Details of 16,000 weapon licence-holders exposed in US cyber-attack

A severe cyber-attack in the state of Florida has resulted in hackers getting hold of names of 16,000 people who hold concealed-weapon licences.

The data breach of the Florida Department of Agriculture and Consumer Services' online payment system may also have resulted in the loss of 469 social security numbers to hackers.

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The massive cyber-attack took place over two weeks ago and the Florida Department of Agriculture and Consumer Services insists that the breach was discovered and contained within 24 hours. The department also insists that no financial information of concealed weapon licence holders were lost.

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"Other information possibly accessed per the data breach is all public information and poses no risk of identity theft," said the FDACS. "The department takes cyber security seriously and acted quickly to mitigate the effects of this breach. The privacy of the department's customers is a top priority and will remain so."

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However, the FDACS did concede that hackers may have stolen social security numbers of at least 469 people through the attack. The said hackers obtained names of weapon licence holders by attacking the FDACS' online payment system which accepts payments for permits and other applications. The FDACS believes that the cyber-attack may have originated outside of the United States.

Those people whose social security numbers were breached have been offered free credit monitoring and fraud alert for a period of one year. At the same time, law enforcement authorities have taken over the investigation and are assessing the true impact of the data breach.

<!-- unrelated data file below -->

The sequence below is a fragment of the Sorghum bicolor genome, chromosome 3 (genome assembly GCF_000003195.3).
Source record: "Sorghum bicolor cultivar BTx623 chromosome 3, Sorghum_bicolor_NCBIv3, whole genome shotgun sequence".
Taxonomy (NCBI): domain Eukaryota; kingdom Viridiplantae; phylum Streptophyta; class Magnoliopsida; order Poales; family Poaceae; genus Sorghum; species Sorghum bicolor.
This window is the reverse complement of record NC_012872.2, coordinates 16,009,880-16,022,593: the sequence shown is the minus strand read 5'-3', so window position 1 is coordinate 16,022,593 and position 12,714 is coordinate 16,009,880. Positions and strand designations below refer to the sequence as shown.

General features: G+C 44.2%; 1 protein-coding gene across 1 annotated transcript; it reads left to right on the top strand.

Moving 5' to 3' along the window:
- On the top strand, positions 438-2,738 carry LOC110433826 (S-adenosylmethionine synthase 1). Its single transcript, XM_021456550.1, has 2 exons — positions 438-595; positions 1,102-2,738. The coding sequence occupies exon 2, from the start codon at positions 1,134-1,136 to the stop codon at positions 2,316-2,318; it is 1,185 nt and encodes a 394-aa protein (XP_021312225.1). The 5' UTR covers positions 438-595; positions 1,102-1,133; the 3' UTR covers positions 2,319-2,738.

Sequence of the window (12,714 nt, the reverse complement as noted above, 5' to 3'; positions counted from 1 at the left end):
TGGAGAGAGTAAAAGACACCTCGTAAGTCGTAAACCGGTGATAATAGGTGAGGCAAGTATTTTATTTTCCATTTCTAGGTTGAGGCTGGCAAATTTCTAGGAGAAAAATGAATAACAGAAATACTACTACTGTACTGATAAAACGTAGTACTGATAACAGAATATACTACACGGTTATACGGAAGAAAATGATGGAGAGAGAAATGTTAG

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The incident bears similarities to a recent incident of a data breach in the UK when the Met Police shared personal information of as many as 30,000 firearms owners with a commercial firm which was neither a government department, a regulatory body nor an enforcement agency. Following the incident, the British Association for Shooting and Conservation had expressed concern on whether the commercial firm in question would keep personal data confidential or whether someone would manage to sell such information off to eager buyers.

"BASC has spoken with the Metropolitan Police and we understand they are investigating this matter. We are not in a position to comment further until the result of that investigation is known," said the association to The Register.